Pensions and the Elderly

“The Green Party would introduce a free home insulation programme for all homes that need it, with priority for pensioners and those living in fuel poverty. We aim to insulate 4 million homes every year.”

A very admirable policy. It would create jobs and reduce dependency on energy. How affordable it is, I’m not sure, but practical green policies like this are when the greens are at their best.


Jobs and Living Wage

“Top bankers continue to pocket your money in the form of unearned bonuses, while factories, firms and farms are forced to lay off more and more workers by the day, week and month.

“This must end. Our major and immediate priority is the creation of an extra million jobs and training places. An immediate £44bn package of measures would include workforce training, investment in renewables, public transport, insulation, social housing and waste management.”

Hmm. This is where it gets worrying. The continued slamming of ‘bankers’ is very populist at the moment. Where politicians used to be able to open a sentence by mentioning ‘drug dealers’ and then ‘terrorists’ in the hope the audience’s fury would encourage them to agree with whatever they say, now that lofty position is held by bankers.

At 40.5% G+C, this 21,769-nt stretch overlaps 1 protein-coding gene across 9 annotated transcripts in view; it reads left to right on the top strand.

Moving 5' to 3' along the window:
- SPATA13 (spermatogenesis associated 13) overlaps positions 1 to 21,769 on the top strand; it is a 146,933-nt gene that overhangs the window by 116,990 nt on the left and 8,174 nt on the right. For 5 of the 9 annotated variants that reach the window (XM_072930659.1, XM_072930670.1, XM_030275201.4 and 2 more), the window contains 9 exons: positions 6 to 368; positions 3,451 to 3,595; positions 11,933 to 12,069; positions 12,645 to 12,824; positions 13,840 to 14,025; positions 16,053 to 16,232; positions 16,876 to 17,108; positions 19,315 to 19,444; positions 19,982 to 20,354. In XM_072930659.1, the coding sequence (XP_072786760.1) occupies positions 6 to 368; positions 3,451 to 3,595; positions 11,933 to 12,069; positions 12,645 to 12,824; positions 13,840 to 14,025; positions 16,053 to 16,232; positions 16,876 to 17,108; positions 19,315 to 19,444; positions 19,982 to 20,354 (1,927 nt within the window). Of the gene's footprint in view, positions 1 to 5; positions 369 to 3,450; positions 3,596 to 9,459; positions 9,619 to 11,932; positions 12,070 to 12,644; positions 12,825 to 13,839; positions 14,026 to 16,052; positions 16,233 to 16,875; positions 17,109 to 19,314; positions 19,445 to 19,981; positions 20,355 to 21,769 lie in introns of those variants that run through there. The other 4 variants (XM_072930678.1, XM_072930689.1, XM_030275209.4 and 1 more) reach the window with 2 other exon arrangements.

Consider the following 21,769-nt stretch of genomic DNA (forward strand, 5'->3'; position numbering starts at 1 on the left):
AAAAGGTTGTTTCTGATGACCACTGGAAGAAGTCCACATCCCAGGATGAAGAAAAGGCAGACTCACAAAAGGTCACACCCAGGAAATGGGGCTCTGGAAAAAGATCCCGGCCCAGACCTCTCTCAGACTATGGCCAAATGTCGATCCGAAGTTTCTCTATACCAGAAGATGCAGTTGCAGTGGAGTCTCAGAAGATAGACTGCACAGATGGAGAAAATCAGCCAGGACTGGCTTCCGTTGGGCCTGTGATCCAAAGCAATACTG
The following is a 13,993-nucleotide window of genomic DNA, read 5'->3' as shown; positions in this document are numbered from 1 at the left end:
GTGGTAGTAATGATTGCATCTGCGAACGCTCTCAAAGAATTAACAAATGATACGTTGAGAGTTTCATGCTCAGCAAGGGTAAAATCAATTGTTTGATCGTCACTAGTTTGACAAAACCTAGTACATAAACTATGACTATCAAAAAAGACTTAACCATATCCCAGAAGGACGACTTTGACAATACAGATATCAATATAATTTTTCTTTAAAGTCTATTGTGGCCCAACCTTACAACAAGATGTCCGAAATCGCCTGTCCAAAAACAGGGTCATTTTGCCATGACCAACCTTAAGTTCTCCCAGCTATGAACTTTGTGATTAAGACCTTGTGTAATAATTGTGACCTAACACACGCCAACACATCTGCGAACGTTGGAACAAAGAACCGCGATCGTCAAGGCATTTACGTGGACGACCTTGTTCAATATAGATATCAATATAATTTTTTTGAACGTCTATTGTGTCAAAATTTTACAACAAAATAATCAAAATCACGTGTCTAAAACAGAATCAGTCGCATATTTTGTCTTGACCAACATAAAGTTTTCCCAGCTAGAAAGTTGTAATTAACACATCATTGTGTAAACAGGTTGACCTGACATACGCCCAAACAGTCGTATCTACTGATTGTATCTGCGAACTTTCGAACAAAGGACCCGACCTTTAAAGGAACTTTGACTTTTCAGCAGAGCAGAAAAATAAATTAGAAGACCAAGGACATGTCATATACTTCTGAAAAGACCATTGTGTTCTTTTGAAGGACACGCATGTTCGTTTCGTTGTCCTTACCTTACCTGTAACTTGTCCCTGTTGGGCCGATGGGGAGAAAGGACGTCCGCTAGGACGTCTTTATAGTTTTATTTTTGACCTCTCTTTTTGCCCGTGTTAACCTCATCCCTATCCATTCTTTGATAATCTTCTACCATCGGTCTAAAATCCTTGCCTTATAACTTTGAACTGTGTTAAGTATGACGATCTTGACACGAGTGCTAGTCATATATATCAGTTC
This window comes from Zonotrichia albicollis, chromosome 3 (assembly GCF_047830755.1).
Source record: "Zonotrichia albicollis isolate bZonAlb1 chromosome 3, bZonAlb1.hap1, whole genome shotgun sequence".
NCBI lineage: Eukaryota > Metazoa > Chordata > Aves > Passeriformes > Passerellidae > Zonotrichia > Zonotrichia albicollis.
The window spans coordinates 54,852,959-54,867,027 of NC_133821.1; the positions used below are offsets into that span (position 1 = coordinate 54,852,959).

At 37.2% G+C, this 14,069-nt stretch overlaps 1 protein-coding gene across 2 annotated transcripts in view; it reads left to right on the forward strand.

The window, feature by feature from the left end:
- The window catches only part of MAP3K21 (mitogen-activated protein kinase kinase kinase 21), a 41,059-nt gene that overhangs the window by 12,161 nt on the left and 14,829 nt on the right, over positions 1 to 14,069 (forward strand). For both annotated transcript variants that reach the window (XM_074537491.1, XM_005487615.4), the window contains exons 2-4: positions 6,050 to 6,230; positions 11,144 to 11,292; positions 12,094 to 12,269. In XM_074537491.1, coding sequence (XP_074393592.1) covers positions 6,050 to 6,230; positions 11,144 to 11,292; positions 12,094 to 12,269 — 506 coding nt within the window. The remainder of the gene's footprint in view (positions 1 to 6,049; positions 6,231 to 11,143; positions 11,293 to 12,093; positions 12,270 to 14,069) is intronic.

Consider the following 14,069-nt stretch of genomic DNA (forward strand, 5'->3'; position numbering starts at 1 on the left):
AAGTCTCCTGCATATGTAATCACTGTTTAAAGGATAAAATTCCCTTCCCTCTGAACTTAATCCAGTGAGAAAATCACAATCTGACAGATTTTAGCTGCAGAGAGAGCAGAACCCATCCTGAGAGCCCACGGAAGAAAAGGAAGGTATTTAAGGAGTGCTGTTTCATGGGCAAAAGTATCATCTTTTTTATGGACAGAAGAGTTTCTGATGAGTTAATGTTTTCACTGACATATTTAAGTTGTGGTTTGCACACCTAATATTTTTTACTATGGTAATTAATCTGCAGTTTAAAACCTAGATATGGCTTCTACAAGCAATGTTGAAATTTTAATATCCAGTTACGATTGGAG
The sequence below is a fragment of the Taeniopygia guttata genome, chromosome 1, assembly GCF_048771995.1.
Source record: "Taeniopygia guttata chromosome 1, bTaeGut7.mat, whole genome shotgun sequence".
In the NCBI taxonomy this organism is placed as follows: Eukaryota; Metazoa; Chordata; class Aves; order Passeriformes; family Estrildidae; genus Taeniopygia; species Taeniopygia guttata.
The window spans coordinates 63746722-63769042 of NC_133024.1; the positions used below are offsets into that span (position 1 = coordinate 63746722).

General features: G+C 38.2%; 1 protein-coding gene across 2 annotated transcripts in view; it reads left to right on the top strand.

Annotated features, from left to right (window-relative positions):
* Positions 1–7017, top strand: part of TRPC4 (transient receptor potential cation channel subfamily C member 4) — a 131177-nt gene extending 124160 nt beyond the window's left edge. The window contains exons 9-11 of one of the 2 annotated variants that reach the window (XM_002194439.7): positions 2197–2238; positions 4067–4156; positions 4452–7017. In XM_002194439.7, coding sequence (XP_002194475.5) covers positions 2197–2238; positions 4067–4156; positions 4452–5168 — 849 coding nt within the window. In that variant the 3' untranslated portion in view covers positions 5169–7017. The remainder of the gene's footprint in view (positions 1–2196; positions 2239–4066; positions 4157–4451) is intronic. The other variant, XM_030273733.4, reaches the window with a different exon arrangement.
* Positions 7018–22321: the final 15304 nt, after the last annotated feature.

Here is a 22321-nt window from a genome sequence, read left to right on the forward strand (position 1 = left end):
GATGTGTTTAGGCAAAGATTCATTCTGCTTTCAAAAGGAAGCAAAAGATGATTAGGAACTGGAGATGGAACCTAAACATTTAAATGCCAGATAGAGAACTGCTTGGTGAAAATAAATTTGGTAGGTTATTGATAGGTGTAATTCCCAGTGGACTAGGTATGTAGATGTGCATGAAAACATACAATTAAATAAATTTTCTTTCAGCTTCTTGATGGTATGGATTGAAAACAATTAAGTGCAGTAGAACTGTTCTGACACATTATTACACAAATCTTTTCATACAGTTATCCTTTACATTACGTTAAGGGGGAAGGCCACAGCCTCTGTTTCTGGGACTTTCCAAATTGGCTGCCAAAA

So riding high after that inflammatory statement, they Greens suddenly find £44bn to splash out with. If there is a magic pot of money somewhere that only the Greens know how to find, then they might be onto something. However, if the truth is, as my cold cynical heart suspects, that there is no money other than what can be borrowed or taxed, then the snag in their plan becomes clear.

“We are demanding the introduction of a ‘Living Wage’. This will help ensure low paid workers earn enough to provide for themselves and their families and eradicate poverty in Britain for good. The Green Party will fight for a National Minimum Wage of 60% of net national average earnings (currently this would mean a minimum wage of £8.10 per hour).”